How can the same people do both of these things?



  • I was asked to write two integration systems for a new client, a major TV network with three letters in its name.  Let's call them XYZ.  XYZ also uses Product X and Product Y, which need to be able to communicate with our system.  Hence the integrations.

    One of them, we'll call it S1, is a query system.  Product X sends us a SOAP message, and we respond with information regarding open inventory.

    S2 is an import system. Product Y sends us a SOAP message, and we import very important accounting data into a queue, then send a message back to Product Y when the user processes it.

    Both systems were specced out in an admirable level of detail.

    Clearly, S2 is the more delicate system, as it 1) changes data on our system, instead of simply querying and 2) deals with freaking accounting information.

    We tested the heck out of S1.  We set it up on a staging server containing a backup of XYZ's database, and for the better part of a year, once a week I got on a call with a handful of guys from XYZ, my product manager, guys from the company that made Product X, and guys from 3 other companies whose products are also involved in this system, and everyone talked over issues that they'd found. We revised the spec a few times to respond to unanticipated challenges, we fixed bugs, and by the time we put the whole system into production, everything ran beautifully.

    S2... well... it just sort of went forgotten, until one day a couple weeks ago, I get an IM from my product manager.  "They just put S2 into production over at XYZ, and they're finding a bunch of bugs with it."

    dies

    So now for the past couple weeks we've been running around fighting fires on the XYZ production system, mostly fixing protocol disagreements and similar things that would have been found if we'd had an extensive testing phase for S2 like we did for S1.  How can the SAME PEOPLE get S1 so completely right, and then pull a ridiculous stunt like this on S2? What is this I don't even...



  •  Lessee, a television network with a three-letter name that WTFs the simplest things?

    Gotta be Fox.



  • @da Doctah said:

    Lessee, a television network with a three-letter name that WTFs the simplest things?

    Gotta be Fox.

    No, and if I didn't say who it was for a reason.  But it's not Fox.  Good guess, though.

     



  • So... why weren't you testing S2? You kind of missed that point. Did people just forget about it?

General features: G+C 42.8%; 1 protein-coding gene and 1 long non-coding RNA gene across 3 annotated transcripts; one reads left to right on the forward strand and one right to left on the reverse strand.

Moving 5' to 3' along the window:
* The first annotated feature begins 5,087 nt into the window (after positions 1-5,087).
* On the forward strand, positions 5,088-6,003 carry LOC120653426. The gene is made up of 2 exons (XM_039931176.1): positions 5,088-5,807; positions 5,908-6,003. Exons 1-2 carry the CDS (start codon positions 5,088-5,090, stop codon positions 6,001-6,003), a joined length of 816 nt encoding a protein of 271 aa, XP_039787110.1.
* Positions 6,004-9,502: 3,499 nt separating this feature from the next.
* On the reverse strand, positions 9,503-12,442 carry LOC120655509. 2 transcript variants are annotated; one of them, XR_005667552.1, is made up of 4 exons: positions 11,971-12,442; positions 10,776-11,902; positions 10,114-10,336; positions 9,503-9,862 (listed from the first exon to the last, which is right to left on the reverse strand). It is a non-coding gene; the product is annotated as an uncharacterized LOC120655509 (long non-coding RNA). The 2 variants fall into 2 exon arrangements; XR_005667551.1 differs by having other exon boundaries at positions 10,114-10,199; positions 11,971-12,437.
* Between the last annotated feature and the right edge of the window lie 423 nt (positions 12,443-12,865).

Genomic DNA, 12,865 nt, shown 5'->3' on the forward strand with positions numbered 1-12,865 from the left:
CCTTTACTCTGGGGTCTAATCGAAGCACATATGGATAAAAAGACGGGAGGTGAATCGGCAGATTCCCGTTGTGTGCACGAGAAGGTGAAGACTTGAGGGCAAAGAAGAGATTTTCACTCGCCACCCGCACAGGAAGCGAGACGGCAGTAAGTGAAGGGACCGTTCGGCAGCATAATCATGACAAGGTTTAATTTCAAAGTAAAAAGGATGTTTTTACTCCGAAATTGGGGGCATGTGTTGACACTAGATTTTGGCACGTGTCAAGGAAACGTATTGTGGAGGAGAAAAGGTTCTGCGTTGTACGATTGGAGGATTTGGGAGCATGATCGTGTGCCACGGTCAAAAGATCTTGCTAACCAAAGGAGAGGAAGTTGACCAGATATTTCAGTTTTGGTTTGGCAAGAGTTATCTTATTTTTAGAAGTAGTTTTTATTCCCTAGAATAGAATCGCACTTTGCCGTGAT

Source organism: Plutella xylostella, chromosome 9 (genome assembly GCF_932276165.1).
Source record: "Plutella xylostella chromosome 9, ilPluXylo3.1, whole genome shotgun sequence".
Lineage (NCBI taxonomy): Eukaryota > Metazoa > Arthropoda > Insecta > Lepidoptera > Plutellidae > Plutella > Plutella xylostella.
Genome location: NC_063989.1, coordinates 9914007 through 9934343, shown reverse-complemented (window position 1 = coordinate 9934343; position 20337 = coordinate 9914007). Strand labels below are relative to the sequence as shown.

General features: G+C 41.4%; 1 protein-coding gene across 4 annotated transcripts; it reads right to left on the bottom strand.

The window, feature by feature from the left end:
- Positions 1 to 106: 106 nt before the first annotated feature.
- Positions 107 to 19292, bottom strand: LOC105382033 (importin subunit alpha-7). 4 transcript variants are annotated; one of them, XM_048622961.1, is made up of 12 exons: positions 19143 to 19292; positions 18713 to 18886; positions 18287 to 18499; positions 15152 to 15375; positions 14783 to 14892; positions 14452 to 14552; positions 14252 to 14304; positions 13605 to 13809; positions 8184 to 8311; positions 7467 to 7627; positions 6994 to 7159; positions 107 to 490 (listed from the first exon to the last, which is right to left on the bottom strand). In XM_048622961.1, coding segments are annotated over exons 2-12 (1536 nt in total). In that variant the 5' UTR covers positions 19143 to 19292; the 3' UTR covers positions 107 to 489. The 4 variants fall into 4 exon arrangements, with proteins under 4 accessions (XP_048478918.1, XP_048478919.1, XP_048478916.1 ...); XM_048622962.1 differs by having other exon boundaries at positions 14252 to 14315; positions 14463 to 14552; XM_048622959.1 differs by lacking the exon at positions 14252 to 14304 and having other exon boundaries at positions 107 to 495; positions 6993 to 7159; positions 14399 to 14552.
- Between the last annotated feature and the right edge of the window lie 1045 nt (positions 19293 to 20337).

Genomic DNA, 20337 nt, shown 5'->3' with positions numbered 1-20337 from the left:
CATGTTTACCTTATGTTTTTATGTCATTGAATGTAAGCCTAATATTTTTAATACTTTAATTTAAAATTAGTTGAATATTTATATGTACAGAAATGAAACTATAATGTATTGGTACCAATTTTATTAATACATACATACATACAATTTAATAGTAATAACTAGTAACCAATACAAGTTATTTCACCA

• The network must be ABC.



  • It does seems odd:

    S1: read-only inventory query system, low risk: "Let's test the heck out of it!"
    S2: writeable system with accounting impacts. high risk: "That's too hard... lets do more S1 testing!"



  • Maybe they were planning an extensive testing phase for S2, but some PHB pushed someone into pulling the trigger way early.  Maybe he did it because S1 had such an extensive testing phase:  "We can't wait two whole years for this!  Someone needs to light a fire under these people."




  • @Mason Wheeler said:

    How can the SAME PEOPLE get S1 so completely right, and then pull a ridiculous stunt like this on S2?
     

    WERE they the same people? Kinda sounds like S1 was under the control of an experienced project manager and S2 owned by some beancounter with unrealistic viewpoints of cost, time and quality.

    Look up the team hierarchy, see where the split occurred.



  • Does this have to do with XYZ's online store?

    Because if it did that would explain why my gf hasn't gotten the gift I ordered for her yet and my credit card wasn't charged until a few days after the order...

    She is very upset and starting to get annoying >:(



  • @this_code_sucks said:

    Does this have to do with XYZ's online store?

    Because if it did that would explain why my gf hasn't gotten the gift I ordered for her yet and my credit card wasn't charged until a few days after the order...

    She is very upset and starting to get annoying >:(

     

    Nope. It's got nothing to do with any online store.

     


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